For the last three and a half years, any social media posts, grant applications, client admissions, bank deposits, changes to the website, anything that happened at all, Jean was behind it.
“We have got to build our staff. That’s why we’re parked. We’ve got to get this grant money so I can hire #1 a fund raiser, and #2 probably a part-time employee to handle the applications with Hal. When you’re getting almost 100 qualified applicants every month, and you only have 250 partners that have committed one bed a year, the numbers just don’t work. We need more beds, and that’s why we go out on the road. I need beds, I need funding, and the funding will bring me staff. We survive on donations.
“As a parent of an addict in recovery, I want to tell other parents to One: never give up. Two: remember this isn’t your child that’s lying to you. We tell ourselves, Oh my child would never do that my, child would never lie to me about that. But it’s not the child that’s doing it, it’s the addiction within the child. If you can separate the addiction from the child, then it’s much easier to draw those lines that have to be drawn. And Three: support meetings, Al-Anon, whatever you can do to educate yourself, because we need a support group or person just like they do to help us to return to normalcy as much as we can.”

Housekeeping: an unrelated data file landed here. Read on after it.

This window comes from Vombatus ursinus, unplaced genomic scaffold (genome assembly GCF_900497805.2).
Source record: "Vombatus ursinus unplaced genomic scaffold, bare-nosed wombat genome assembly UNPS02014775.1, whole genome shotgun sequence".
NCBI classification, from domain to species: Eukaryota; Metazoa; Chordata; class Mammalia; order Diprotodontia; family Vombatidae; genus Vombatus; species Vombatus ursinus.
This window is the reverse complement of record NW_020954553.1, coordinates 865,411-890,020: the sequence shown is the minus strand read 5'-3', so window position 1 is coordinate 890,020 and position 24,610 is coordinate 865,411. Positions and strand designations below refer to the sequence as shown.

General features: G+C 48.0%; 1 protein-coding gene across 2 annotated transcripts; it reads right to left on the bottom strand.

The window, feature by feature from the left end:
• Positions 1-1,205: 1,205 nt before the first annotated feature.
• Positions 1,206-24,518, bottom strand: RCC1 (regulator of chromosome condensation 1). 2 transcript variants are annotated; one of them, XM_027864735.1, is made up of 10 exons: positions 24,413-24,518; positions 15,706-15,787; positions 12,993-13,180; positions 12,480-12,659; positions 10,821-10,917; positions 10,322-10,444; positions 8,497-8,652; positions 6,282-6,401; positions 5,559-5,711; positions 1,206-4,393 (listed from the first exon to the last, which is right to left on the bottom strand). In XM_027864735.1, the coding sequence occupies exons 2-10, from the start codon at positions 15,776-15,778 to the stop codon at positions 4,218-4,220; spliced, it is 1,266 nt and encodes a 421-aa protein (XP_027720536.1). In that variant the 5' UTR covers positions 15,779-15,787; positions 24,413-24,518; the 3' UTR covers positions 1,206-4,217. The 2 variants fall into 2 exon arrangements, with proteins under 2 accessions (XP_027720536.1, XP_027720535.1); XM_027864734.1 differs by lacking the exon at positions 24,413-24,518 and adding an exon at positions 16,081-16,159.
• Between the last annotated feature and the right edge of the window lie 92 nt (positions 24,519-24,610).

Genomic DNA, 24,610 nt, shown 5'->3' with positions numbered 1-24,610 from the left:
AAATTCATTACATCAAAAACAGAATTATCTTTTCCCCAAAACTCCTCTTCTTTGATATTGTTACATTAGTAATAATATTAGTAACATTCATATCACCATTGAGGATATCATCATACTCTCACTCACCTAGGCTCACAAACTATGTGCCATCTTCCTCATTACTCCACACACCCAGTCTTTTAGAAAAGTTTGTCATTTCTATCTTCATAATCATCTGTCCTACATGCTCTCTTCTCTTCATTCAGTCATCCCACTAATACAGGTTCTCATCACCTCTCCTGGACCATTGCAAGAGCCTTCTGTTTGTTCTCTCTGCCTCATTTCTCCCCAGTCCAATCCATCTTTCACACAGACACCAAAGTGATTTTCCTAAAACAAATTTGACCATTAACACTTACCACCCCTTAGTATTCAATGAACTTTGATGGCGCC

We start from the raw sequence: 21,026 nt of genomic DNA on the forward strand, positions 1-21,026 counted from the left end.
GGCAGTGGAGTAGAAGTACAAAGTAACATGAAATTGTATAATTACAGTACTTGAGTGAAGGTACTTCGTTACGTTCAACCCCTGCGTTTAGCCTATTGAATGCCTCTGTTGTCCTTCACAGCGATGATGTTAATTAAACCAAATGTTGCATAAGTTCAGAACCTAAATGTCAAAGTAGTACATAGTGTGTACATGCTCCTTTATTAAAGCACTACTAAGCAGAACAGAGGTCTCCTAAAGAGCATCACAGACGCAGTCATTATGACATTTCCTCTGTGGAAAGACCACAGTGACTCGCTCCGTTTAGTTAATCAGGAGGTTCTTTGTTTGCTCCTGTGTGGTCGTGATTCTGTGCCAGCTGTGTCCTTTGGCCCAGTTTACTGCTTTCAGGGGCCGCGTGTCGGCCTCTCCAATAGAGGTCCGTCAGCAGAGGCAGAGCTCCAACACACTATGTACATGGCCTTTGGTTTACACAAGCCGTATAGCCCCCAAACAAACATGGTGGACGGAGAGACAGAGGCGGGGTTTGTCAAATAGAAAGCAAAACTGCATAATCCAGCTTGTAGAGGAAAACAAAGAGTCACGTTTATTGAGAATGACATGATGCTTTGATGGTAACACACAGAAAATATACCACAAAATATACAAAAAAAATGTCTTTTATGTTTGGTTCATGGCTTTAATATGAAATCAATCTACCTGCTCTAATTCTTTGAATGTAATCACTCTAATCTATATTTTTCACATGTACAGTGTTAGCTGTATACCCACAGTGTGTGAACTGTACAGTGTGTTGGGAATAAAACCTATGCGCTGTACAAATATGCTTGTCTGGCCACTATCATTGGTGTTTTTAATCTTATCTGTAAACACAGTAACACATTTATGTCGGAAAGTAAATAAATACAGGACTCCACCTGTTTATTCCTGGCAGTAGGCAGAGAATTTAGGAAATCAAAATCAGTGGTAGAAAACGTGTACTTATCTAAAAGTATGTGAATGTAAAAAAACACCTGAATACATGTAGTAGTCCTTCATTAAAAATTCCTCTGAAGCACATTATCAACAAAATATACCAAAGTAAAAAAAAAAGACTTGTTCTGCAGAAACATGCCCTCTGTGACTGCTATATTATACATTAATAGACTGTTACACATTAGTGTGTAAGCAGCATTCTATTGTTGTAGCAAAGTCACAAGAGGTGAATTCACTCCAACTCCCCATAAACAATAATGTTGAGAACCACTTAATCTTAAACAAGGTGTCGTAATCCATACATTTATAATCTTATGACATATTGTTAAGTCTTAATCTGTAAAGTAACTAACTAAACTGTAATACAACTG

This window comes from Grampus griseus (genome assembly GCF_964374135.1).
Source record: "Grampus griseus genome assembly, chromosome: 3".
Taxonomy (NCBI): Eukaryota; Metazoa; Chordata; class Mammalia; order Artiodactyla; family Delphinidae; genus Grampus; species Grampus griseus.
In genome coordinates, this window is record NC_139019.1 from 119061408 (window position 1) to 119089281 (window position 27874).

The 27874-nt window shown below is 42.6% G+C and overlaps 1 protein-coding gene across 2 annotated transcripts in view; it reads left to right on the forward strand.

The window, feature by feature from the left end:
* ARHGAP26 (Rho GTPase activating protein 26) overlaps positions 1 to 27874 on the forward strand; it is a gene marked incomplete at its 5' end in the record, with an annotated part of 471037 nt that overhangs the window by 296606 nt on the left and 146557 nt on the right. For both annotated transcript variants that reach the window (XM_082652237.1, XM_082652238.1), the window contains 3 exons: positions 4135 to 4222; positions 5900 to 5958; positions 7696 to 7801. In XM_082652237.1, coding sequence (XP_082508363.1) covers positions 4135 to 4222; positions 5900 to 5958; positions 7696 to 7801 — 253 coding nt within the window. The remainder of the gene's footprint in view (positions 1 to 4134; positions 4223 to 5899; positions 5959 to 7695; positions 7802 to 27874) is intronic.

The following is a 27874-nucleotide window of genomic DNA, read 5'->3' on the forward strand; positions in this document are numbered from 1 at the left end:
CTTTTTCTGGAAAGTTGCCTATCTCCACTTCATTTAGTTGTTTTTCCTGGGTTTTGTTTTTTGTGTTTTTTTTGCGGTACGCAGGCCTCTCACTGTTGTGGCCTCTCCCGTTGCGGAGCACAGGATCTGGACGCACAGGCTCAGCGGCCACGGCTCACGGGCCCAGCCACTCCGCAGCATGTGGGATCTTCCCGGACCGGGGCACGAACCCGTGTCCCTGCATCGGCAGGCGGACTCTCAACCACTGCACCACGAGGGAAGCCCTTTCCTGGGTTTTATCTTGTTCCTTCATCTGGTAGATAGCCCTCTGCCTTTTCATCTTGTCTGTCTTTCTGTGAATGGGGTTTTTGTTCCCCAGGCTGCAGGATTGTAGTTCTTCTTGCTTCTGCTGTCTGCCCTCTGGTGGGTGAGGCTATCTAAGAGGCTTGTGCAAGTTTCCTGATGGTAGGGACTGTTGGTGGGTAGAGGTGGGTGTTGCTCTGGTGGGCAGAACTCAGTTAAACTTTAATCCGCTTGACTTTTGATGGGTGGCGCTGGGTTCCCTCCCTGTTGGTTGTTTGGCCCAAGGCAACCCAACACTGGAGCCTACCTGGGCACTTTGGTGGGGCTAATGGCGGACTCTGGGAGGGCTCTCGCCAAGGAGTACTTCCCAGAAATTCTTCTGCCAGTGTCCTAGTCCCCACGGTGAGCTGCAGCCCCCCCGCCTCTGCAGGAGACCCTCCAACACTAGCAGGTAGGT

So far, Mr. and Mrs 10,000 Beds have awarded hundreds of 10,000 Beds scholarships. And this fall, Jean’s son will celebrate three years clean and sober.
10,000 Beds (Ten Thousand Beds, Inc) is a 501(c)3 nonprofit organization. Donations are tax deductible to the fullest extent permitted by law.